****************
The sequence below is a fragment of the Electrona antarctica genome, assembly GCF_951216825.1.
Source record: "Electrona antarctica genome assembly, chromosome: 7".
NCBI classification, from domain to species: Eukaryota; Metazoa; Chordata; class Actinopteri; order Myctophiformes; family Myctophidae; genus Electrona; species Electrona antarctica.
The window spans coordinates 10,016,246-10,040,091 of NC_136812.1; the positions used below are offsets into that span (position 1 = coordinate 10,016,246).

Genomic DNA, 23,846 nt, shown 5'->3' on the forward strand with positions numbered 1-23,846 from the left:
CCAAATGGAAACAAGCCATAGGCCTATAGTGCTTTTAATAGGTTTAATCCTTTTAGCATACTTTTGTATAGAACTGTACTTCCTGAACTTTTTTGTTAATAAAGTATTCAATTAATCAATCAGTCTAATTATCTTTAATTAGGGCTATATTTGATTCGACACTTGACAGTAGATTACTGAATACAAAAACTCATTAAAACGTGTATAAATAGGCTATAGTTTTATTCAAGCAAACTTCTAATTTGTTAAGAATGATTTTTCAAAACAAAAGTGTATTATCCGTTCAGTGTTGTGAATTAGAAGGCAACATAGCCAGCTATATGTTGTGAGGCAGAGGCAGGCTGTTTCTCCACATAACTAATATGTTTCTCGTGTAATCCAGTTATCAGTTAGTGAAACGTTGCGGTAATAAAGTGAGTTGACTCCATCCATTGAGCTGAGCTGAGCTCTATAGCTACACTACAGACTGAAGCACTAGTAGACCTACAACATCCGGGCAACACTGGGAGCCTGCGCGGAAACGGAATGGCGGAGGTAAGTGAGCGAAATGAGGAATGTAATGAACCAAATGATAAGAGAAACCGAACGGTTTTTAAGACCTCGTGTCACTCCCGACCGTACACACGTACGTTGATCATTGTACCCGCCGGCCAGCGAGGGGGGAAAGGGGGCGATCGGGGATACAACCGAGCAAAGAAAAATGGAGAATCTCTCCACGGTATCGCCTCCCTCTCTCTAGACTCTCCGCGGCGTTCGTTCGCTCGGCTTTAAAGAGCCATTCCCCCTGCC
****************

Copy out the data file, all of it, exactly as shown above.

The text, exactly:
The sequence below is a fragment of the Electrona antarctica genome, assembly GCF_951216825.1.
Source record: "Electrona antarctica genome assembly, chromosome: 7".
NCBI classification, from domain to species: Eukaryota; Metazoa; Chordata; class Actinopteri; order Myctophiformes; family Myctophidae; genus Electrona; species Electrona antarctica.
The window spans coordinates 10,016,246-10,040,091 of NC_136812.1; the positions used below are offsets into that span (position 1 = coordinate 10,016,246).

Genomic DNA, 23,846 nt, shown 5'->3' on the forward strand with positions numbered 1-23,846 from the left:
CCAAATGGAAACAAGCCATAGGCCTATAGTGCTTTTAATAGGTTTAATCCTTTTAGCATACTTTTGTATAGAACTGTACTTCCTGAACTTTTTTGTTAATAAAGTATTCAATTAATCAATCAGTCTAATTATCTTTAATTAGGGCTATATTTGATTCGACACTTGACAGTAGATTACTGAATACAAAAACTCATTAAAACGTGTATAAATAGGCTATAGTTTTATTCAAGCAAACTTCTAATTTGTTAAGAATGATTTTTCAAAACAAAAGTGTATTATCCGTTCAGTGTTGTGAATTAGAAGGCAACATAGCCAGCTATATGTTGTGAGGCAGAGGCAGGCTGTTTCTCCACATAACTAATATGTTTCTCGTGTAATCCAGTTATCAGTTAGTGAAACGTTGCGGTAATAAAGTGAGTTGACTCCATCCATTGAGCTGAGCTGAGCTCTATAGCTACACTACAGACTGAAGCACTAGTAGACCTACAACATCCGGGCAACACTGGGAGCCTGCGCGGAAACGGAATGGCGGAGGTAAGTGAGCGAAATGAGGAATGTAATGAACCAAATGATAAGAGAAACCGAACGGTTTTTAAGACCTCGTGTCACTCCCGACCGTACACACGTACGTTGATCATTGTACCCGCCGGCCAGCGAGGGGGGAAAGGGGGCGATCGGGGATACAACCGAGCAAAGAAAAATGGAGAATCTCTCCACGGTATCGCCTCCCTCTCTCTAGACTCTCCGCGGCGTTCGTTCGCTCGGCTTTAAAGAGCCATTCCCCCTGCC